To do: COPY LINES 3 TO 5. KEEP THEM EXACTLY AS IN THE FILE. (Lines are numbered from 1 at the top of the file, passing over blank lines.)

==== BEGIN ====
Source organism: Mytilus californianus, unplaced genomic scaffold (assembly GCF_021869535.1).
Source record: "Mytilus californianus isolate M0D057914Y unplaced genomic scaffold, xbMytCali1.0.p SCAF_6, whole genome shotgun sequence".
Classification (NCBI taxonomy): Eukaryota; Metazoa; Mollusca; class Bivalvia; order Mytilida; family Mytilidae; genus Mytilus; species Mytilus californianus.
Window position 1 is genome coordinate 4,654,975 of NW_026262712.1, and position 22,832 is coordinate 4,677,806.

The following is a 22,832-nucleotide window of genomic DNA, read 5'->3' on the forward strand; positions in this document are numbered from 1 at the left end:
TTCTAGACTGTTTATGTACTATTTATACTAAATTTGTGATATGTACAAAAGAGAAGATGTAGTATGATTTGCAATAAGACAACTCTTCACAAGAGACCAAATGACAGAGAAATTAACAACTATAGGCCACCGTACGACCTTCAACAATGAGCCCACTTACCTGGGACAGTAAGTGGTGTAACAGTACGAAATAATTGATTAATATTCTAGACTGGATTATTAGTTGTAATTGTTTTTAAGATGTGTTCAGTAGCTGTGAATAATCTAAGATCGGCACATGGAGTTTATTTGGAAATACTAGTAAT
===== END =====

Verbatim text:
Classification (NCBI taxonomy): Eukaryota; Metazoa; Mollusca; class Bivalvia; order Mytilida; family Mytilidae; genus Mytilus; species Mytilus californianus.
Window position 1 is genome coordinate 4,654,975 of NW_026262712.1, and position 22,832 is coordinate 4,677,806.

The following is a 22,832-nucleotide window of genomic DNA, read 5'->3' on the forward strand; positions in this document are numbered from 1 at the left end: